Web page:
A MOUNTAIN OF MYSTERY
by Carole Jefferson
Guideposts Books and Inspirational Media
HB, 2015, 275 pages
In the Colorado town of Silver Peak, Sadie Speers runs an antique shop, which brings her in contact with many different types of people and stories. When Sadie’s high school sweetheart returns to Silver Peak, he shows her an old wedding gown he found in the attic. There is a bullet hole in the bodice, and a gun was left in the dress box. Sadie wonders whether this dress belonged to her great aunt Rachel Wright, who became a local legend after she ran away from an arranged marriage with Wallace Marley.
Rachel completely disappeared, and everyone believed she died near the local mine; some people even accused her of stealing valuable stocks from the Marleys before fleeing the wedding. Even now, the Wrights and Marleys don’t get along, and the feud begins to heat up again with the emergence of the mysterious wedding dress, as the Marleys believe it will lead them to their lost stocks.
Around the same time, a woman named Laura appears in Silver Peak claiming she is the daughter of Rachel, and therefore Sadie’s cousin. Laura is shrouded in mystery. She is jumpy and somewhat fearful her fiancé may have followed her to the town. While Sadie investigates the dress and her family’s history, she must also find out the truth of Laura’s heritage, as well as work out her feelings regarding the return of her old flame Edwin, all the while evading those who want to acquire the dress for the treasure it may possibly conceal.
This book tended not to follow the famous “show, don’t tell” writing mantra. There are frequent descriptions of not only the characters’ physical traits, but sometimes even their clothes are described. Moreover, the narrative is often slowed down by insignificant names and conversations that don’t significantly move the plot forward. The author was attempting to create a realistic feeling, but it became overwhelming and annoying to hear continually about the back stories of secondary characters. Sadie often seemed superficially good and polite, feeling guilty about the smallest of her mistakes. She is a good role model, but her near-perfection is hardly realistic. Overall, the plot had merit but the writing style could have been much stronger.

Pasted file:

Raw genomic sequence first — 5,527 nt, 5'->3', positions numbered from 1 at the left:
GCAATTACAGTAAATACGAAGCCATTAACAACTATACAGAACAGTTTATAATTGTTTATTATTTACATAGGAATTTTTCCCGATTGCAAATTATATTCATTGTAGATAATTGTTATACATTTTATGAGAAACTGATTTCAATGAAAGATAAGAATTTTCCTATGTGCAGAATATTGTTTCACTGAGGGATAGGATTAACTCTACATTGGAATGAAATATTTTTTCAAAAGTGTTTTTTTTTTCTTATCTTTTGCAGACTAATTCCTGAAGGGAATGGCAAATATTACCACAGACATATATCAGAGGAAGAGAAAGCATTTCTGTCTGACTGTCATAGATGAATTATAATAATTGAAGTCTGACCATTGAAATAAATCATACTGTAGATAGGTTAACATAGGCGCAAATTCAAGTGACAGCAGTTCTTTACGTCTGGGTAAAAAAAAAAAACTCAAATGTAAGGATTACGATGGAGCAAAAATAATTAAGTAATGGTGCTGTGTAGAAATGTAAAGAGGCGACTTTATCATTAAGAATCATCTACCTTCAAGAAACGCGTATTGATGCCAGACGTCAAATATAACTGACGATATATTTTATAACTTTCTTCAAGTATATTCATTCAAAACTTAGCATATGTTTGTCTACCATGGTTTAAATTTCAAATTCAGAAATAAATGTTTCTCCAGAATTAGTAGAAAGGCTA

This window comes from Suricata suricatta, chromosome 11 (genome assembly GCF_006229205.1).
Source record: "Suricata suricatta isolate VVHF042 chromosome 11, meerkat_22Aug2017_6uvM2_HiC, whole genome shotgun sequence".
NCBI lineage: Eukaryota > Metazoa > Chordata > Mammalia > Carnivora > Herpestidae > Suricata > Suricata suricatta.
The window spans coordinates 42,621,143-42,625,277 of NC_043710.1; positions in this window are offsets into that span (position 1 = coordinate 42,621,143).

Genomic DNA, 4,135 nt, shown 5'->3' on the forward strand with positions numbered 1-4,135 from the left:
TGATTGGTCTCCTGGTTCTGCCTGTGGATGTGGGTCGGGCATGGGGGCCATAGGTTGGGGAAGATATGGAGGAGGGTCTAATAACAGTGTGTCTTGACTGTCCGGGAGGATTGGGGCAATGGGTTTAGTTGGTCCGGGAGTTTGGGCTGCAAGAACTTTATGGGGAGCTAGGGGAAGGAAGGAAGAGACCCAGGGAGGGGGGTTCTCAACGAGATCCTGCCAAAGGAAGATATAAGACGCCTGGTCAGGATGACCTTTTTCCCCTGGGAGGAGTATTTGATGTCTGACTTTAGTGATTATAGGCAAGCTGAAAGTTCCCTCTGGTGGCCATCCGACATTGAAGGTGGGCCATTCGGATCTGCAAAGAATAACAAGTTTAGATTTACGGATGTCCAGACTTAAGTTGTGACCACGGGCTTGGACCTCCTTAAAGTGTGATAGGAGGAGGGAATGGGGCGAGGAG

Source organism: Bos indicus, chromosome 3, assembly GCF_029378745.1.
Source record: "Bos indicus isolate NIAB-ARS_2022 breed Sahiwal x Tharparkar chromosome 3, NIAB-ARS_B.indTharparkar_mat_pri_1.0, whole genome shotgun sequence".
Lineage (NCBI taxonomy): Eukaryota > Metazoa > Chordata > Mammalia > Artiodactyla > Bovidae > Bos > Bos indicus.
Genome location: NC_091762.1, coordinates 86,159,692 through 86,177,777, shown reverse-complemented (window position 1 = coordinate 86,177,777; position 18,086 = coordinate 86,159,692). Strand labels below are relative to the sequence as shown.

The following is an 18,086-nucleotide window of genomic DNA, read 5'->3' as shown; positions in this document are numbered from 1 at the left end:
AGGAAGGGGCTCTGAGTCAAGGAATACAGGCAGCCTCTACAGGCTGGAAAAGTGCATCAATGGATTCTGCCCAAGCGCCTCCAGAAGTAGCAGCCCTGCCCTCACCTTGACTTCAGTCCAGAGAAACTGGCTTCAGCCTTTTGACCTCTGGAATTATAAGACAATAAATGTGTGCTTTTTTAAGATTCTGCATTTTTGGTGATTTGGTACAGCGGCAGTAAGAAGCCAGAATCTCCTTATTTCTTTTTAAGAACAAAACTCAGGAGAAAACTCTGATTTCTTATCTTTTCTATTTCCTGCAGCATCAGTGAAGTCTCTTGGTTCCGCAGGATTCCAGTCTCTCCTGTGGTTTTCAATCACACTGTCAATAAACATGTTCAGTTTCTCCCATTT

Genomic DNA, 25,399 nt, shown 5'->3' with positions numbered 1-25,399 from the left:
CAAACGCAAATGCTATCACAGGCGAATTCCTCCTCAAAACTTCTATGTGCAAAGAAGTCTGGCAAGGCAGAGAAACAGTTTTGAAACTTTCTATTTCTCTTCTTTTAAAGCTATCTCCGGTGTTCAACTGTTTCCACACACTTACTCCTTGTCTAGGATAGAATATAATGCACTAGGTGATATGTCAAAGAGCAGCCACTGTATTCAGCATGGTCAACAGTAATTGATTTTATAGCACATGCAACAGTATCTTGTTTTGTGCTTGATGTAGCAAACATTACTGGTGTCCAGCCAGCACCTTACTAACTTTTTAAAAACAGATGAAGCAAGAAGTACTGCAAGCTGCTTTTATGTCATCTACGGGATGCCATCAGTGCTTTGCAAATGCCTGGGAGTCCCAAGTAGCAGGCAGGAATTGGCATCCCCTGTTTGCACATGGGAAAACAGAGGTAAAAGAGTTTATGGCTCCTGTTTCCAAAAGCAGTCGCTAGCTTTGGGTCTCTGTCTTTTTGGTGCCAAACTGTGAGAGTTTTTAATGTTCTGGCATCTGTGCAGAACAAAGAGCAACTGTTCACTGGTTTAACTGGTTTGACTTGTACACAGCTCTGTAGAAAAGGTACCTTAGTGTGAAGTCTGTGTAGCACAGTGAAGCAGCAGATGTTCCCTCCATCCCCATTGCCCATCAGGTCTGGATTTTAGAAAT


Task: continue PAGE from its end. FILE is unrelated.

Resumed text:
I would give this book two stars out of five; it was decent, and I can understand why some people would enjoy it, but it certainly was not a book you could not put down. I appreciate that there was no gore or violence, two things commonly linked to fictional mysteries, and it is a book appropriate for all ages to read and enjoy. Moreover, many biblical principles, and even passages, were woven into the narrative, which is inspiring to other Christians, but could be viewed as over-done by non-Christians.
This book is appropriate for all ages, though the plot and characters may not engage some children and young adults; since a bulk of the characters are middle-aged and older, younger generations may struggle to connect to some of the issues and instances presented within the book. People who enjoy non-gory mysteries and don’t mind the simple and descriptive writing style utilized will find this an engaging story.
Reviewer: Kendra Smalley is a writing student at Taylor University in Upland, Indiana.
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